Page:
Elephant Irma has passed away at the respectable age of 53. For her well-being, a joint decision was made by the veterinarian and caregivers that it was time to let her go, a difficult but considered choice. For years, Irma had been battling health issues, and her condition rapidly declined in recent weeks. She had lost significant weight and become quite withdrawn. Moreover, she was missing large parts of her molars crucial for grinding food. She had been on painkillers for quite some time due to joint issues. Clearly, she was distancing herself more and more from the herd.
The other members of the group had a chance to say their goodbyes in the outdoor enclosure. Early this morning, her body was taken to Utrecht University for autopsy. It's possible that her skeleton or bone material will be used for educational purposes. Irma was the oldest zoo-born elephant in the Netherlands. Without a doubt, caregivers and regular visitors will deeply miss her. For forty-eight years, she was one of the most iconic residents of Blijdorp Zoo. After the farewell, the other elephants resumed their usual activities, but they too will likely need time to adjust to her absence.
Elephant caregiver Kasper Willebrandts shared, “It wasn't an easy decision we had to make collectively. Irma played a significant social role in the Rotterdam elephant family, leaving behind a legacy. As a caregiver, you build a bond over the years. We saw how things got increasingly tough for her and realized there was no way out.”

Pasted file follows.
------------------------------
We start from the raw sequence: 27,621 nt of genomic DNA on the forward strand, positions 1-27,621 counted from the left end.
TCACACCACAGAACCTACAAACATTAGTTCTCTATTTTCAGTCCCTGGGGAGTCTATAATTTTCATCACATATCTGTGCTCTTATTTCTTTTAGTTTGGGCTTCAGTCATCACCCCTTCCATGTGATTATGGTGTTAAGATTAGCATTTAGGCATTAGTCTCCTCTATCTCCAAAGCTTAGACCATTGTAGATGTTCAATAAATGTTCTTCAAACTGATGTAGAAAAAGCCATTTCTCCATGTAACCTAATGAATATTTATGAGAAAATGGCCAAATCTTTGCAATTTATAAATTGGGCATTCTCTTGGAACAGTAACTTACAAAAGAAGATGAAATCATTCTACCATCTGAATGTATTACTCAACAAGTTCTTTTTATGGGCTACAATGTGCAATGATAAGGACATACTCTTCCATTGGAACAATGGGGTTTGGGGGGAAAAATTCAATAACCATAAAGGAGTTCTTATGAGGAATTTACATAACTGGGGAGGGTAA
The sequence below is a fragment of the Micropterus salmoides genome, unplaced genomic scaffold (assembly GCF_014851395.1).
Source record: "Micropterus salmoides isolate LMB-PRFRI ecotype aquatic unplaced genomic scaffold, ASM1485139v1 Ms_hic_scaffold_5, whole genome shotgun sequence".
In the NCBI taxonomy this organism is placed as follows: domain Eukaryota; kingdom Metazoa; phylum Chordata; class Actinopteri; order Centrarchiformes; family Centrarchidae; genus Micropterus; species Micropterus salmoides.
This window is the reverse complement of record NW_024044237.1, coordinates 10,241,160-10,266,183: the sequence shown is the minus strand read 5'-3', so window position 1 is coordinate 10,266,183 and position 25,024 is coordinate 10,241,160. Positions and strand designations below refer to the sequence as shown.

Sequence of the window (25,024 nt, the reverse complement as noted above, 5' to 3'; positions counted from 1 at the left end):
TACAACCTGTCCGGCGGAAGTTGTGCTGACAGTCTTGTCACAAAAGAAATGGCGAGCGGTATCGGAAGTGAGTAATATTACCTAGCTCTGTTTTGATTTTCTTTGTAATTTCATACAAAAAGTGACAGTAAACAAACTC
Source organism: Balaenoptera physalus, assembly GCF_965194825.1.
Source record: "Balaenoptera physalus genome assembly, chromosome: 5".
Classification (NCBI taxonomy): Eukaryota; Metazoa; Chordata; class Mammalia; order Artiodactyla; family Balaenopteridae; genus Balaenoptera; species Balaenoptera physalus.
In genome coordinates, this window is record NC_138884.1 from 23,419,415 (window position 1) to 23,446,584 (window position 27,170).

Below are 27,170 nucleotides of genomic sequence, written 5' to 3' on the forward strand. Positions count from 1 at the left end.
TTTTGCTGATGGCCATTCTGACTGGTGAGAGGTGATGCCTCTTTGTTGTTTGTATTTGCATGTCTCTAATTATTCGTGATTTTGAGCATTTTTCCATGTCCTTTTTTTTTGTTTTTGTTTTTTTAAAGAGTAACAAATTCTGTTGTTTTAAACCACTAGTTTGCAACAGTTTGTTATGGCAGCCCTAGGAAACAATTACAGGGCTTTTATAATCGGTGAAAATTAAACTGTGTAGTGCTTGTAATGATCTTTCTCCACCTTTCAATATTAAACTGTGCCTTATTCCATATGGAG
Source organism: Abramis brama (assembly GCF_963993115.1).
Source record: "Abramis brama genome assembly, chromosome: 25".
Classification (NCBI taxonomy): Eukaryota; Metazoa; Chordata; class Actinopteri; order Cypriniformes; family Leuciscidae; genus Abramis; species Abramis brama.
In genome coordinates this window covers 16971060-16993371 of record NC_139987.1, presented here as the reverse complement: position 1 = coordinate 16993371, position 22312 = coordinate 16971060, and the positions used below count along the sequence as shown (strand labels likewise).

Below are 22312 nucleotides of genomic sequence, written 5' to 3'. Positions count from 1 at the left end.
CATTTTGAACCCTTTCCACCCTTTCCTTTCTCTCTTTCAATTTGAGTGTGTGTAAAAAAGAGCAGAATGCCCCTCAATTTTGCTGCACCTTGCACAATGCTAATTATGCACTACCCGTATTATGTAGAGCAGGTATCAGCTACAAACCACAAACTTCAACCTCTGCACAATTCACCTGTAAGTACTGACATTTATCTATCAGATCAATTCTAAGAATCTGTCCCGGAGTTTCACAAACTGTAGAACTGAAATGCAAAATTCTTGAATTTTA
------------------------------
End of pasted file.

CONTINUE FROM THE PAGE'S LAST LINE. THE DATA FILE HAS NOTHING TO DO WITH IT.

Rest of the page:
Irma was born on September 18, 1970, in Copenhagen and came to Blijdorp on September 17, 1975, thanks to the Friends of Blijdorp Association. In 1984, she made history as the first elephant in a Dutch zoo to give birth to a calf, named Bernhardine. By 2014, she became a great-grandmother, a milestone believed to be a world-first for Western zoos. Over the years, her family expanded significantly, with six offspring, fourteen grandchildren, and four great-grandchildren. On her 50th birthday, she was adopted by the Friends of Blijdorp due to the special bond they've always shared with Irma and her lineage.
As the oldest and most experienced elephant, Irma often took the lead in the Blijdorp family during special occasions. This was especially evident during births when she'd adopt the role of the grandmother, protecting the newborn calves, ensuring peace and order. Even as the calves grew, she maintained a protective grandmotherly role. In recent years, she had taken a backseat, cherishing her quiet moments. Her daughter, Bangka, gradually took over the leading role. Currently, Blijdorp is home to four elephants from the Irma lineage: adult females Faya and Bangka, and two young males, Radjik and Maxi.
Blijdorp Zoo oversees the European conservation program for Asian elephants, a species that has disappeared from 85% of its original habitat. Blijdorp also collaborates with Wageningen University and Research on a comprehensive study into the genetic health of Asian elephants. Various European zoos provide blood samples from elephants for this research, working alongside the Wildlife Institute of India. In this way, Blijdorp contributes to the survival of this iconic endangered species and to the preservation of biodiversity.